Stewart "applauds" gas initiative
Canadian environment ministers hold private Inuvik talks

Glen Korstrom
Northern News Services

INUVIK (Sep 18/98) - As Inuvik hosted Canada's territorial, provincial and federal environment ministers last week, bids were put out for tender to construct the transmission line for the Inuvik Gas Project.

And though all their meetings were closed to the public, Canadian Environment Minister Christine Stewart said she "applauds" people converting from more environmentally burdensome fossil fuels such as fuel oil to the cleaner-burning natural gas.

But she would not commit to any funding to encourage home-owners to pay the $1000 to $3000 cost of converting a fuel oil furnace to a natural gas furnace.

Specifically we're looking at (natural gas use) from a climate change perspective," she told the xxxDrum after a press conference at the Midnight Sun Arena.

"We will look at where should we be investing and what might be asked of us."

So far in 1998, the world has seen the highest average global temperatures since officials started keeping records.

And as Sachs Harbour residents cope with a previously unseen rate of permafrost melt, members of one Inuvik family are rebuilding their lives after their home's pilings gave way to thawed permafrost and the whole house collapsed.

"We applaud the use of natural gas and other ways to reduce greenhouse gas emissions," Stewart said.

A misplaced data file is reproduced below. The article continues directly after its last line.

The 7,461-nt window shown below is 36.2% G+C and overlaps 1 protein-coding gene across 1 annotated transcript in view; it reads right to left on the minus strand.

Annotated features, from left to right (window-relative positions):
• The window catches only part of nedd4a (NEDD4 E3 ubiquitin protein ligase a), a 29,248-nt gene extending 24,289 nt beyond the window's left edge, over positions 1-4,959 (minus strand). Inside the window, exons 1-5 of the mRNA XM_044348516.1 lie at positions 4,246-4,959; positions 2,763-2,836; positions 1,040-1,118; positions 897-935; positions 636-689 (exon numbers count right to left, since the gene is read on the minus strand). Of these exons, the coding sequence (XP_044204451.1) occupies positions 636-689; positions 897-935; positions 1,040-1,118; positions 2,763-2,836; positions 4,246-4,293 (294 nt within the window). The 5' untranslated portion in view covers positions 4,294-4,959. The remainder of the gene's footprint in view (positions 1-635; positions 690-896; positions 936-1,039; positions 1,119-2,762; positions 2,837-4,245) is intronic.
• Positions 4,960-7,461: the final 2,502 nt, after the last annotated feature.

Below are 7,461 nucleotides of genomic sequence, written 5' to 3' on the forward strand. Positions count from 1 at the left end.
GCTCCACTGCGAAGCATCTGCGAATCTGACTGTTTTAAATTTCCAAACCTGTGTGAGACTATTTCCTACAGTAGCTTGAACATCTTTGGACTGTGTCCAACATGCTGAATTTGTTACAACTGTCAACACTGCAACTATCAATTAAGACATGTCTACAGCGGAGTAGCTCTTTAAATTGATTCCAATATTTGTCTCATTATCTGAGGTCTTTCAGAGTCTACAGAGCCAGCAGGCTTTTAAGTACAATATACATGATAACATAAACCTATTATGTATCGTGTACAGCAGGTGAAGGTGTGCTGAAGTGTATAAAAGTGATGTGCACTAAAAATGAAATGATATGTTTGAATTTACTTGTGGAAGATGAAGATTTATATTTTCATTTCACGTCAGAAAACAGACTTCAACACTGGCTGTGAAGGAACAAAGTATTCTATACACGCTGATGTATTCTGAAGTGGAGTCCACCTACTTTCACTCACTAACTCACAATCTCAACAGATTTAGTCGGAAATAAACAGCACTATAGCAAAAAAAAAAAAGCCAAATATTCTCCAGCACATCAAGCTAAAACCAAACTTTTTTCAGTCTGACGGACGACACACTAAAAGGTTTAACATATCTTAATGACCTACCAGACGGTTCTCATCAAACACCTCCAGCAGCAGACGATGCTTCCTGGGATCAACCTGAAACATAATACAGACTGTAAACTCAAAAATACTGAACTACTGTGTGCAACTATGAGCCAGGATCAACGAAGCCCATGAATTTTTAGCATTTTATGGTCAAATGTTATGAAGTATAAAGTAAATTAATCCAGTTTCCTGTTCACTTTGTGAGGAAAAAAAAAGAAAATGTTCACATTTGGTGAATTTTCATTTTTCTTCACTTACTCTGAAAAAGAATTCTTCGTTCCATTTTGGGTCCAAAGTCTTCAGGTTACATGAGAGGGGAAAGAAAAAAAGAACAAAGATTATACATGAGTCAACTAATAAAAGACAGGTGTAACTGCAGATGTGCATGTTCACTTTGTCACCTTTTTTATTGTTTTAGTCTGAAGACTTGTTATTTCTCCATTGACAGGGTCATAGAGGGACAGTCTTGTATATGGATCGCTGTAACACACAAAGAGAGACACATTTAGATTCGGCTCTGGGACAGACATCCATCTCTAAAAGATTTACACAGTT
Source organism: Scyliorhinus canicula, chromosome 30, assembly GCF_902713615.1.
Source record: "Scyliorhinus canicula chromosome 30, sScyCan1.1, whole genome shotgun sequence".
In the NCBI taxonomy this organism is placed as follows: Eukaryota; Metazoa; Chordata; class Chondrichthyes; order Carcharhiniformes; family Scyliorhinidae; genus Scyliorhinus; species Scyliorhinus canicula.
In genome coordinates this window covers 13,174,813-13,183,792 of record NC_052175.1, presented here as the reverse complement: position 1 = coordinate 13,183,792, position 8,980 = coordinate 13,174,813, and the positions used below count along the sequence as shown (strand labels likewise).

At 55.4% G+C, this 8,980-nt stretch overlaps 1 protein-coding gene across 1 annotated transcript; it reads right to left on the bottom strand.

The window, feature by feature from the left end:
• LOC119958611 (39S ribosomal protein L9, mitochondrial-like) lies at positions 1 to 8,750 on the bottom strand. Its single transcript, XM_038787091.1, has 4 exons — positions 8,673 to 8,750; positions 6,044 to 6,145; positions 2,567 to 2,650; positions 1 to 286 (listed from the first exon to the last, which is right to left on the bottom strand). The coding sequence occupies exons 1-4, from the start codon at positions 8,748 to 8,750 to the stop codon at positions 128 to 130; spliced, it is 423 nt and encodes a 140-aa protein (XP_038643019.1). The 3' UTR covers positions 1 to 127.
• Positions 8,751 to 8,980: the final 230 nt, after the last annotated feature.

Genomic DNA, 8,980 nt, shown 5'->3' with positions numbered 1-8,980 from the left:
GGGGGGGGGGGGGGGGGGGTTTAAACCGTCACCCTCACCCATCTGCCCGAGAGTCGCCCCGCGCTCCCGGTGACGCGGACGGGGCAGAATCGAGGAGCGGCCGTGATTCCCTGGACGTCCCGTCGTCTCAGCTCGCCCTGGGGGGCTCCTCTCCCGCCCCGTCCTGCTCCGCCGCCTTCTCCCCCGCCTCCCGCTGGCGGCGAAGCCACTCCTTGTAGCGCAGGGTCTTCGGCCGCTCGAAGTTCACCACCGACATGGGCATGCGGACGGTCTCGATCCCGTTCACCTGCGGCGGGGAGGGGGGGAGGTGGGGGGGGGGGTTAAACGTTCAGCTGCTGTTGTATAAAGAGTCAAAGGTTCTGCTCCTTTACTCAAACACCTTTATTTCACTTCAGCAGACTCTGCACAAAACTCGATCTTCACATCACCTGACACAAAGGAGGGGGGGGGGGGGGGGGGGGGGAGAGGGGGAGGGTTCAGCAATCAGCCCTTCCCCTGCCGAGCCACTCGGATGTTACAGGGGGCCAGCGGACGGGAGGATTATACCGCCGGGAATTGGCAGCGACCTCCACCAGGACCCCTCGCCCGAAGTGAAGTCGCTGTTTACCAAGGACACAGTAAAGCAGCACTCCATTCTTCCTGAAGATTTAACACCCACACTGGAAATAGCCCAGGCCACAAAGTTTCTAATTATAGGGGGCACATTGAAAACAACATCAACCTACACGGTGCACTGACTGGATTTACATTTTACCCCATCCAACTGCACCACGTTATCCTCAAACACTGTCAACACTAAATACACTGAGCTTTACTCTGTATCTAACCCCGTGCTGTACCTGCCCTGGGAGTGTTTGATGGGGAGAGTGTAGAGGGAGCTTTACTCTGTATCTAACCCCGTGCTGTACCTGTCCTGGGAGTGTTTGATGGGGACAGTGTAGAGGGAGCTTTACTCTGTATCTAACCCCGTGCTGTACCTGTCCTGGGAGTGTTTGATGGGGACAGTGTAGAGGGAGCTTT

Aside from encouraging people to use cleaner-burning fuels, Stewart said as far as lessening greenhouse gas emissions go, her department is first focused on urban residents and how to get them out of their cars and on public transit.

Then, she said she is pushing to "improve regulations of outside other engines such as snow blowers."

Better home insulation is a third way Northerners, and other Canadians, can reduce ozone-depleting pollutants, the minister said before stressing the importance of education.

Meanwhile, Lyle Neis, general manager of Inuvik Gas, said if 85 per cent of buildings in Inuvik were heated with natural gas instead of fuel oil, the equivalent of about 12,500 tonnes of carbon dioxide would be kept from the Earth's atmosphere.

Neis said it would take about 3,000 football fields of forest to naturally purge that much carbon dioxide from the atmosphere.

Bids are now being requested from private companies to build and construct the transmission line between Ikhil and Inuvik.

Bids are yet to go out for Northern contractors to provide support in areas such as pipeline right-of-way clearing, gravel hauling and winter road construction, according to O.D. Hansen, general manager for Northern projects at the Inuvialuit Petroleum Corporation.